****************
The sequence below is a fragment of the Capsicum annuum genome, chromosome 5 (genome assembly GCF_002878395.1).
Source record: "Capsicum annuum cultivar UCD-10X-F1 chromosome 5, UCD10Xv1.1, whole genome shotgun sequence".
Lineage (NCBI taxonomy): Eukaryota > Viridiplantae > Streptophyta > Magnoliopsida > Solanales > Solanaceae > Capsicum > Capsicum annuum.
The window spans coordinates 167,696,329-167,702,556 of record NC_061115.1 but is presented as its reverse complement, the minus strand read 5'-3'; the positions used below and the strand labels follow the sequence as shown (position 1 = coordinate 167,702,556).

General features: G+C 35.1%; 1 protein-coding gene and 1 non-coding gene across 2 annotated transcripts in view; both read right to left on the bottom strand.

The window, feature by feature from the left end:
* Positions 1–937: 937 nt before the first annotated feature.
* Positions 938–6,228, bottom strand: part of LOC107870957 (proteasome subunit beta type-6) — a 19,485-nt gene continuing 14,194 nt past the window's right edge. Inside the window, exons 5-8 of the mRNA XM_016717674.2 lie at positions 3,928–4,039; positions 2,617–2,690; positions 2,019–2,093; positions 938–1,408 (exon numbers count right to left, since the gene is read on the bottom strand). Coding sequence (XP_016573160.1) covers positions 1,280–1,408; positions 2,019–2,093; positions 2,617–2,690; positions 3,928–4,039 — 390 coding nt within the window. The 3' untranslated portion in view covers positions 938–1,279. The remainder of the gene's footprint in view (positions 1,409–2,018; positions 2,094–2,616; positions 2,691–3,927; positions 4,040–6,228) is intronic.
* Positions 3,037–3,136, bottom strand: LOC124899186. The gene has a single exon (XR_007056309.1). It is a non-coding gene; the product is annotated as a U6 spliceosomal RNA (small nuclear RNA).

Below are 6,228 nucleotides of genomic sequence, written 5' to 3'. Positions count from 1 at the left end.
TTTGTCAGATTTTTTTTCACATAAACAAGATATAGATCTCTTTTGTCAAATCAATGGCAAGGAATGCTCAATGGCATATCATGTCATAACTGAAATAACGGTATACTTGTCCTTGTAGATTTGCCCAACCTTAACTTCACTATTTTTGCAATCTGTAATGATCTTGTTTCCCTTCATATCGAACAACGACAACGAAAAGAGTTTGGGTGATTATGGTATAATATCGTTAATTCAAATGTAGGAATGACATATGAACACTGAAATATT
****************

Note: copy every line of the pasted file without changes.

The sequence below is a fragment of the Capsicum annuum genome, chromosome 5 (genome assembly GCF_002878395.1).
Source record: "Capsicum annuum cultivar UCD-10X-F1 chromosome 5, UCD10Xv1.1, whole genome shotgun sequence".
Lineage (NCBI taxonomy): Eukaryota > Viridiplantae > Streptophyta > Magnoliopsida > Solanales > Solanaceae > Capsicum > Capsicum annuum.
The window spans coordinates 167,696,329-167,702,556 of record NC_061115.1 but is presented as its reverse complement, the minus strand read 5'-3'; the positions used below and the strand labels follow the sequence as shown (position 1 = coordinate 167,702,556).

General features: G+C 35.1%; 1 protein-coding gene and 1 non-coding gene across 2 annotated transcripts in view; both read right to left on the bottom strand.

The window, feature by feature from the left end:
* Positions 1–937: 937 nt before the first annotated feature.
* Positions 938–6,228, bottom strand: part of LOC107870957 (proteasome subunit beta type-6) — a 19,485-nt gene continuing 14,194 nt past the window's right edge. Inside the window, exons 5-8 of the mRNA XM_016717674.2 lie at positions 3,928–4,039; positions 2,617–2,690; positions 2,019–2,093; positions 938–1,408 (exon numbers count right to left, since the gene is read on the bottom strand). Coding sequence (XP_016573160.1) covers positions 1,280–1,408; positions 2,019–2,093; positions 2,617–2,690; positions 3,928–4,039 — 390 coding nt within the window. The 3' untranslated portion in view covers positions 938–1,279. The remainder of the gene's footprint in view (positions 1,409–2,018; positions 2,094–2,616; positions 2,691–3,927; positions 4,040–6,228) is intronic.
* Positions 3,037–3,136, bottom strand: LOC124899186. The gene has a single exon (XR_007056309.1). It is a non-coding gene; the product is annotated as a U6 spliceosomal RNA (small nuclear RNA).

Below are 6,228 nucleotides of genomic sequence, written 5' to 3'. Positions count from 1 at the left end.
TTTGTCAGATTTTTTTTCACATAAACAAGATATAGATCTCTTTTGTCAAATCAATGGCAAGGAATGCTCAATGGCATATCATGTCATAACTGAAATAACGGTATACTTGTCCTTGTAGATTTGCCCAACCTTAACTTCACTATTTTTGCAATCTGTAATGATCTTGTTTCCCTTCATATCGAACAACGACAACGAAAAGAGTTTGGGTGATTATGGTATAATATCGTTAATTCAAATGTAGGAATGACATATGAACACTGAAATATT